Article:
At MINES, we have recently received an influx of generational trainings from workplaces of all sizes and industries. These trainings range from, “Appreciating Generational Differences in the Workplace”, “Here Come the Millennials”, and “Best Practices in Leading and Managing Multiple Generations”. Interestingly though, even though we have had a number of requests, we have a number of participants in our trainings which are rather skeptical about the need for these trainings. No, no, it’s not just Generation X, the skepticism is articulated by individuals in many organizations. Are you skeptical? If you are, you are not alone. Some embrace this topic and find it absolutely essential in the workplace, this is demonstrated by comments such as “I can’t believe how entitled my millennial employees are, they expect to be able to work from home and move up immediately.” “I don’t understand why my Gen X colleague prefers to work alone rather than with me.” “Why do those baby boomers get along so well with the Gen Y’s?” These questions are just a taste of the questions that we hear while delving into this topic.
Typically, the initial intent behind offering these trainings is to ease the tensions between the different generations. These trainings offer the premise that although there are theoretically generational differences, there are just as many differences between generations as there are within each generation. This is important to note! Why is that? So that we don’t put others into a box! The guidelines of what incentivizes a Gen Y vs. a Gen X are very helpful! Additionally, what the core values are of each generation are is also important to note!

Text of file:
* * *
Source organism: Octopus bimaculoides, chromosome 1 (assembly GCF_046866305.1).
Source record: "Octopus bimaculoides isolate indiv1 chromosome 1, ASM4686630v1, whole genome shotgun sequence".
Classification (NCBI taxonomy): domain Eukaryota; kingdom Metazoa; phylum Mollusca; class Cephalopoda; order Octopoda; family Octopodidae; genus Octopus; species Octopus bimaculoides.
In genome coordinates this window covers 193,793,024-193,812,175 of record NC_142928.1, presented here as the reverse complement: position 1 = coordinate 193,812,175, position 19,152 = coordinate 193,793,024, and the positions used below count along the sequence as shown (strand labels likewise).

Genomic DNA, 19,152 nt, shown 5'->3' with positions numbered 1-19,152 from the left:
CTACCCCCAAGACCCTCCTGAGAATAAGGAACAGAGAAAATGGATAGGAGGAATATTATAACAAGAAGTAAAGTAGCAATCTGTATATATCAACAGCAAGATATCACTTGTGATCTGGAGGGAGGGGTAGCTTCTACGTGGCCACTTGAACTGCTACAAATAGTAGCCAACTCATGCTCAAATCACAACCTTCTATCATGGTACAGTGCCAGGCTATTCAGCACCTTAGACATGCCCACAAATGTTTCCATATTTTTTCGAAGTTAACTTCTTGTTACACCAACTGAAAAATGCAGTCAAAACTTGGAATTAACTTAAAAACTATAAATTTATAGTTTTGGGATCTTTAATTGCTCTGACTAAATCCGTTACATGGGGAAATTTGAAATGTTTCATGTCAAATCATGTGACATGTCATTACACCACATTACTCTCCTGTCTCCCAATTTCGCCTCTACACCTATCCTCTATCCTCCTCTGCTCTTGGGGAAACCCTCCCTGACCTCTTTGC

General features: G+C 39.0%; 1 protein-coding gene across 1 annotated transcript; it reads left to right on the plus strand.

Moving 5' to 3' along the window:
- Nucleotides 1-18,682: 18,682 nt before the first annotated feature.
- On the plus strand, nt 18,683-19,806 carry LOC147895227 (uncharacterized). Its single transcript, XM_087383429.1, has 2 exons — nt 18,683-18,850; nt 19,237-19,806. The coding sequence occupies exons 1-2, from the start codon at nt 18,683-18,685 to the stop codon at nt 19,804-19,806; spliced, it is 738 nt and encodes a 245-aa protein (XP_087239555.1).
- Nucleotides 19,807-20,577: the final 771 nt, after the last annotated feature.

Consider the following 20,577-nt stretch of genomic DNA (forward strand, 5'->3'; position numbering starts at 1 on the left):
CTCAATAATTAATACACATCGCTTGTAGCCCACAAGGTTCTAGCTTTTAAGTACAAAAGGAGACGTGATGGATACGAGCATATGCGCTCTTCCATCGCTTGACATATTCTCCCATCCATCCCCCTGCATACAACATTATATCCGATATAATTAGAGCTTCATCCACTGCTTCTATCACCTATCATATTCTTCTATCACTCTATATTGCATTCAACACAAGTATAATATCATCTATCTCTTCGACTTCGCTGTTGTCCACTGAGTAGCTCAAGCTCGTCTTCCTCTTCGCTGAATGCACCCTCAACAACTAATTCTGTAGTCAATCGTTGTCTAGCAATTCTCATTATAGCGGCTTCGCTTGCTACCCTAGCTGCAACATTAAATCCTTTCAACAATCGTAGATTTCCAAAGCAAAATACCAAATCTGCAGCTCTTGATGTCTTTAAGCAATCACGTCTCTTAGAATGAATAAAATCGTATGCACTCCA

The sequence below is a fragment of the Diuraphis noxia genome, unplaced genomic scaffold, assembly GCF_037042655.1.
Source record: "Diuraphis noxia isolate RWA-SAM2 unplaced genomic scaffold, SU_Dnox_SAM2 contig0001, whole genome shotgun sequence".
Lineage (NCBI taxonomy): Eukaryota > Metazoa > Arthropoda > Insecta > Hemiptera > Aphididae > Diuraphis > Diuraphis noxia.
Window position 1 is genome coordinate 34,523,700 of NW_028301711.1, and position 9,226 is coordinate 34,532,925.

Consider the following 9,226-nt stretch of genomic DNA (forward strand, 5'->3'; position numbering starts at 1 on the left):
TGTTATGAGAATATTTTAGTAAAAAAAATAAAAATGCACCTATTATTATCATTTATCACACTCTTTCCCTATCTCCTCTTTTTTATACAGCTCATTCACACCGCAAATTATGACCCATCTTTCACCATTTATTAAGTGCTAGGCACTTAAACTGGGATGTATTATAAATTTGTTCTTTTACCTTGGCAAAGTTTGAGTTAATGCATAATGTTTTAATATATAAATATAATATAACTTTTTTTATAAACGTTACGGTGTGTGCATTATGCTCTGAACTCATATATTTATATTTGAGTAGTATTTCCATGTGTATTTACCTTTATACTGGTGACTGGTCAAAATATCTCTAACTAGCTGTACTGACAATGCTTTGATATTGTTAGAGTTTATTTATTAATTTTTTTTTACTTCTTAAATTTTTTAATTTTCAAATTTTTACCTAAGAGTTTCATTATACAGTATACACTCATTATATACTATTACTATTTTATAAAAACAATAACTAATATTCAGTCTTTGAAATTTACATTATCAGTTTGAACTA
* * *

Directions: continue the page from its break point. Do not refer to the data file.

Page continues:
Even more than looking at “what does” and “what is,” “why” is an important question! Let’s look at the questions above…
“I can’t believe how entitled my millennial employees are, they expect to be able to work from home and move up immediately.”
Millennials have, as a generation, had supportive parents who have pushed them to succeed and put a lot on their plate in the process. That is, as teens, many Gen Ys were involved in college prep courses, soccer, dance lessons, and community service efforts, the more the better! Guess what? It served them well! They were able to accomplish so much in so little time and had great support behind them. Now, just what about that working remotely? Can you imagine Gen Ys being confined to a library or desk to study for their exams? That’s highly unlikely; they were more likely studying on the bus to their dance meet or in-between their many after school activities. Did “where” they were studying hinder them? Not from what we can tell!
“I don’t understand why my Gen X Colleague prefers to work alone, rather than work with me.”
Gen X has historically been known to be the “latch-key kid” generation. Many X’s had both parents working and therefore they had to learn to be self-sufficient early on. One rub that is clearly in play in this statement is the Generation Y’s desire to work with others in a team environment and Gen X’s independence. Many Gen X’s are only interested in what the end game for the initiative is; they would like to paint their own journey.
“Why do those baby boomers get along so well with the Gen Ys?”
Baby Boomers and Gen Y’s tend to be a natural fit for each other. The Gen Y’s are looking for teamwork, mentorship, and to make sure that everyone is included. The Baby Boomers want to mentor; they are hopeful and want to be part of a team that values their skills and all that they bring to the table. While the Gen X’s tend to be more independent, the Ys and Boomers enjoy the collaboration.
Exposure to expertise about generations can increase both understanding and appreciation of what all generations bring to the table! Diversity is often said to be a key ingredient to success. Generational diversity should be embraced!
-Dani Kimlinger, MHA, PHR, Human Resources